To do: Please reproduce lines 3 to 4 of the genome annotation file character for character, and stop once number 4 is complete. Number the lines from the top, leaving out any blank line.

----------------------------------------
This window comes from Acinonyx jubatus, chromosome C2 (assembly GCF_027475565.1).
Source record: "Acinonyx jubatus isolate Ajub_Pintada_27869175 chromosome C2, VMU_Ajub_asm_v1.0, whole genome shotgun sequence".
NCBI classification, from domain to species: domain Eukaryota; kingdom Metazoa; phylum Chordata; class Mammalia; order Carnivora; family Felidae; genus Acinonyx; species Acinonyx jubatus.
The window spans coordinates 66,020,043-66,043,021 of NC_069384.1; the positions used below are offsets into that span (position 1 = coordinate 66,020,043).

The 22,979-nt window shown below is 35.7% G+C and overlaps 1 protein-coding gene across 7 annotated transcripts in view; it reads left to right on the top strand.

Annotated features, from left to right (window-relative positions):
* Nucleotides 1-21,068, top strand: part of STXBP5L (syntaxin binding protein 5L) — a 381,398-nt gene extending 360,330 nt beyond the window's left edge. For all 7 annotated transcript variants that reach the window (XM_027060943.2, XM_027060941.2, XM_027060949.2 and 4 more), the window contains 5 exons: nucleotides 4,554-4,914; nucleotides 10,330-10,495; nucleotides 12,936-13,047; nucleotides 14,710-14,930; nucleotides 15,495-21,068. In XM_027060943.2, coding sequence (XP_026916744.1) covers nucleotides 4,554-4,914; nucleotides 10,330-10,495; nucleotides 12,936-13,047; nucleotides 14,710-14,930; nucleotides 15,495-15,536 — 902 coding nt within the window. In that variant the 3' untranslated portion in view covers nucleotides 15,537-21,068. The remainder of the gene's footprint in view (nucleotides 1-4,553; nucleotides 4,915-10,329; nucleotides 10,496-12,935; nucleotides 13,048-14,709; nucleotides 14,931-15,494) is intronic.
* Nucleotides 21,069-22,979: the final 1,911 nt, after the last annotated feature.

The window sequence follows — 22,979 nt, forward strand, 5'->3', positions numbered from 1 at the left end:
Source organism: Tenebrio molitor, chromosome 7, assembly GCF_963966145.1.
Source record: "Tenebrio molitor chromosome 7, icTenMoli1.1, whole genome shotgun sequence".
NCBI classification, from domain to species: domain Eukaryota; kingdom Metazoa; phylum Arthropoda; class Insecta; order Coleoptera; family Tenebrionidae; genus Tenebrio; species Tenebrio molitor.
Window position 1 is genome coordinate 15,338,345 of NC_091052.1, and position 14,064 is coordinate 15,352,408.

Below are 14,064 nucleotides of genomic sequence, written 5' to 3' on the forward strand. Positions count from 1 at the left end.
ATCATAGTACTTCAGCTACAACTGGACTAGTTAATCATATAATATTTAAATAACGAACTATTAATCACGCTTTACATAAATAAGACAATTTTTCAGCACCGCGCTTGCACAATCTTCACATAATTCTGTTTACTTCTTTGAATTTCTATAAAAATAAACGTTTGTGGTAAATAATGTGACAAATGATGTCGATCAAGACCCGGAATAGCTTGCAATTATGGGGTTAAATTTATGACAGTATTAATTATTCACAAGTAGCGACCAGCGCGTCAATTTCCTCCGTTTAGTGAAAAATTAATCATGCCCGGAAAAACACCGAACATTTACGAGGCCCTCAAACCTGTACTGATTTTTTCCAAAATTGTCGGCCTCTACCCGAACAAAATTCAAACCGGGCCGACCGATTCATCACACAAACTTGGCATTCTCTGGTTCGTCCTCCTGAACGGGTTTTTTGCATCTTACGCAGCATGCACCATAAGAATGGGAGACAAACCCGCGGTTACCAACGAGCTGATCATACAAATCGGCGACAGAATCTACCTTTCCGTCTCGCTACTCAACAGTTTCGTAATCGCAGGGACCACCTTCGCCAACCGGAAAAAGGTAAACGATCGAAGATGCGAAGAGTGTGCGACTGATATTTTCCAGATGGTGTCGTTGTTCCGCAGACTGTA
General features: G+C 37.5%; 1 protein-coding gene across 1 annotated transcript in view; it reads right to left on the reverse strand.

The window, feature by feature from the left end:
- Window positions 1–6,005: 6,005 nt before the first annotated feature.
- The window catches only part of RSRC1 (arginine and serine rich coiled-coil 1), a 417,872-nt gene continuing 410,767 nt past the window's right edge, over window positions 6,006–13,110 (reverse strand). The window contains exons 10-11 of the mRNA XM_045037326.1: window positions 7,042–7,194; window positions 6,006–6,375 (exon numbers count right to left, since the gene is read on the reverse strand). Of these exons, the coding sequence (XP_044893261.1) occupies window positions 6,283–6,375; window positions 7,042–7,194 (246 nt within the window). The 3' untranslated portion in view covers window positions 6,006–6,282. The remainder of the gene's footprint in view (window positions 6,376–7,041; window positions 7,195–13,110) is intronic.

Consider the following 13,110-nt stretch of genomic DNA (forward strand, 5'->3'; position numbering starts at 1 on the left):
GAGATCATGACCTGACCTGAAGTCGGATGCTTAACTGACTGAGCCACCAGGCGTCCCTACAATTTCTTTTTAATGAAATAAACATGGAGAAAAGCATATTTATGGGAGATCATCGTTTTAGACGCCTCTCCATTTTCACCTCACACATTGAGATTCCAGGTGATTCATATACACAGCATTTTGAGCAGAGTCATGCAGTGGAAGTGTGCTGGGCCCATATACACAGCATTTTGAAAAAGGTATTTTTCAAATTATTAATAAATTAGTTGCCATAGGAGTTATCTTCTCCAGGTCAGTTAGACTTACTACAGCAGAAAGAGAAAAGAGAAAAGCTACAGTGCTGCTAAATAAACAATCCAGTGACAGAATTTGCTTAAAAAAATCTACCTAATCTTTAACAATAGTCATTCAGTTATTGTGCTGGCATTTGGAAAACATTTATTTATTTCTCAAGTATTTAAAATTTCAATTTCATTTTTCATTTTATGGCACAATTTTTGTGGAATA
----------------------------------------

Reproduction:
NCBI classification, from domain to species: domain Eukaryota; kingdom Metazoa; phylum Chordata; class Mammalia; order Carnivora; family Felidae; genus Acinonyx; species Acinonyx jubatus.
The window spans coordinates 66,020,043-66,043,021 of NC_069384.1; the positions used below are offsets into that span (position 1 = coordinate 66,020,043).